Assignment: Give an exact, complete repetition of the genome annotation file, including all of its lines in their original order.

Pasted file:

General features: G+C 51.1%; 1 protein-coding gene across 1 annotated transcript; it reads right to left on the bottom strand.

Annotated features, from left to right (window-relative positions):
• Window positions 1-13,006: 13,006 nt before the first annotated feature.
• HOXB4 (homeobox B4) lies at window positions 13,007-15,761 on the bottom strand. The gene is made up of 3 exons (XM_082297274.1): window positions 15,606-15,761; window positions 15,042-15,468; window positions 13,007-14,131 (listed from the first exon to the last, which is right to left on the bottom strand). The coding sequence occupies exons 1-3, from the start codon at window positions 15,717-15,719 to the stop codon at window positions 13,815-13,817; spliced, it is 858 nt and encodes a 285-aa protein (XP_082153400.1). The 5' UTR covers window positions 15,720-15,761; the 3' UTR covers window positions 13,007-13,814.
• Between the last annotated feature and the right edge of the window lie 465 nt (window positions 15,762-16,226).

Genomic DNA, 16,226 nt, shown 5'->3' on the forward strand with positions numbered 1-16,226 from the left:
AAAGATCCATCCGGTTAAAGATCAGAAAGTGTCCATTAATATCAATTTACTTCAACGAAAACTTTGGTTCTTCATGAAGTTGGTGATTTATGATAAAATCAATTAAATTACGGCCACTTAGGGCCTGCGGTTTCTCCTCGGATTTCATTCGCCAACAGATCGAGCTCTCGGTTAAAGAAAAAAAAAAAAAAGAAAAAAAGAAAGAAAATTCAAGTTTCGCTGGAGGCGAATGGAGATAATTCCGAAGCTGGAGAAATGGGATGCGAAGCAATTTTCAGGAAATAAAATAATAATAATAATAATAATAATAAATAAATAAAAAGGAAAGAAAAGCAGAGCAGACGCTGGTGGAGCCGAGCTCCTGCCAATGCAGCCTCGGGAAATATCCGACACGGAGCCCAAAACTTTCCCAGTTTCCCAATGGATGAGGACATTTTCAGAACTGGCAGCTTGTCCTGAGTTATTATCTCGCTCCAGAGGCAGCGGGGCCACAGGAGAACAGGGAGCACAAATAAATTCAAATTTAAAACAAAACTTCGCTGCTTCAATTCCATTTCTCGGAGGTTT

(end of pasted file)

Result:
General features: G+C 51.1%; 1 protein-coding gene across 1 annotated transcript; it reads right to left on the bottom strand.

Annotated features, from left to right (window-relative positions):
• Window positions 1-13,006: 13,006 nt before the first annotated feature.
• HOXB4 (homeobox B4) lies at window positions 13,007-15,761 on the bottom strand. The gene is made up of 3 exons (XM_082297274.1): window positions 15,606-15,761; window positions 15,042-15,468; window positions 13,007-14,131 (listed from the first exon to the last, which is right to left on the bottom strand). The coding sequence occupies exons 1-3, from the start codon at window positions 15,717-15,719 to the stop codon at window positions 13,815-13,817; spliced, it is 858 nt and encodes a 285-aa protein (XP_082153400.1). The 5' UTR covers window positions 15,720-15,761; the 3' UTR covers window positions 13,007-13,814.
• Between the last annotated feature and the right edge of the window lie 465 nt (window positions 15,762-16,226).

Genomic DNA, 16,226 nt, shown 5'->3' on the forward strand with positions numbered 1-16,226 from the left:
AAAGATCCATCCGGTTAAAGATCAGAAAGTGTCCATTAATATCAATTTACTTCAACGAAAACTTTGGTTCTTCATGAAGTTGGTGATTTATGATAAAATCAATTAAATTACGGCCACTTAGGGCCTGCGGTTTCTCCTCGGATTTCATTCGCCAACAGATCGAGCTCTCGGTTAAAGAAAAAAAAAAAAAAGAAAAAAAGAAAGAAAATTCAAGTTTCGCTGGAGGCGAATGGAGATAATTCCGAAGCTGGAGAAATGGGATGCGAAGCAATTTTCAGGAAATAAAATAATAATAATAATAATAATAATAAATAAATAAAAAGGAAAGAAAAGCAGAGCAGACGCTGGTGGAGCCGAGCTCCTGCCAATGCAGCCTCGGGAAATATCCGACACGGAGCCCAAAACTTTCCCAGTTTCCCAATGGATGAGGACATTTTCAGAACTGGCAGCTTGTCCTGAGTTATTATCTCGCTCCAGAGGCAGCGGGGCCACAGGAGAACAGGGAGCACAAATAAATTCAAATTTAAAACAAAACTTCGCTGCTTCAATTCCATTTCTCGGAGGTTT